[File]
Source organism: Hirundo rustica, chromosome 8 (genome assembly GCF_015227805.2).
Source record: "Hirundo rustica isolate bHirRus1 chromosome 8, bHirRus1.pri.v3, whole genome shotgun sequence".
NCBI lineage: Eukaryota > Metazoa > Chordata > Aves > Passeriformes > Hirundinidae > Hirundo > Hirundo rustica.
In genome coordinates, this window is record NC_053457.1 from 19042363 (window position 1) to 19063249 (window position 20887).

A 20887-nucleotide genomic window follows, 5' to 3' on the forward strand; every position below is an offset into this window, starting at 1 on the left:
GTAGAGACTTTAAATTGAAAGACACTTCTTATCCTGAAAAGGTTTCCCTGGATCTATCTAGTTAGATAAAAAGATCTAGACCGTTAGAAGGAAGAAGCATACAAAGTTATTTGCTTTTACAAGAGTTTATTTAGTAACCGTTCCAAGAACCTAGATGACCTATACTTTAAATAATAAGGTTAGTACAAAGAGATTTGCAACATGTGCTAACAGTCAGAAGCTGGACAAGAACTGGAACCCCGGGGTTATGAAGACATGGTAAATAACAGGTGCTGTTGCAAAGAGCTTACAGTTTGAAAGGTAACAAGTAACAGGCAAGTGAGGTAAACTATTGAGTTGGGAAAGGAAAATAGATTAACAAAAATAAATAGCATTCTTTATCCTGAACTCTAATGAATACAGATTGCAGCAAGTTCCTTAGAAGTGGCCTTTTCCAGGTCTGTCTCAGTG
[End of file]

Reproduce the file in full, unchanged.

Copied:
Source organism: Hirundo rustica, chromosome 8 (genome assembly GCF_015227805.2).
Source record: "Hirundo rustica isolate bHirRus1 chromosome 8, bHirRus1.pri.v3, whole genome shotgun sequence".
NCBI lineage: Eukaryota > Metazoa > Chordata > Aves > Passeriformes > Hirundinidae > Hirundo > Hirundo rustica.
In genome coordinates, this window is record NC_053457.1 from 19042363 (window position 1) to 19063249 (window position 20887).

A 20887-nucleotide genomic window follows, 5' to 3' on the forward strand; every position below is an offset into this window, starting at 1 on the left:
GTAGAGACTTTAAATTGAAAGACACTTCTTATCCTGAAAAGGTTTCCCTGGATCTATCTAGTTAGATAAAAAGATCTAGACCGTTAGAAGGAAGAAGCATACAAAGTTATTTGCTTTTACAAGAGTTTATTTAGTAACCGTTCCAAGAACCTAGATGACCTATACTTTAAATAATAAGGTTAGTACAAAGAGATTTGCAACATGTGCTAACAGTCAGAAGCTGGACAAGAACTGGAACCCCGGGGTTATGAAGACATGGTAAATAACAGGTGCTGTTGCAAAGAGCTTACAGTTTGAAAGGTAACAAGTAACAGGCAAGTGAGGTAAACTATTGAGTTGGGAAAGGAAAATAGATTAACAAAAATAAATAGCATTCTTTATCCTGAACTCTAATGAATACAGATTGCAGCAAGTTCCTTAGAAGTGGCCTTTTCCAGGTCTGTCTCAGTG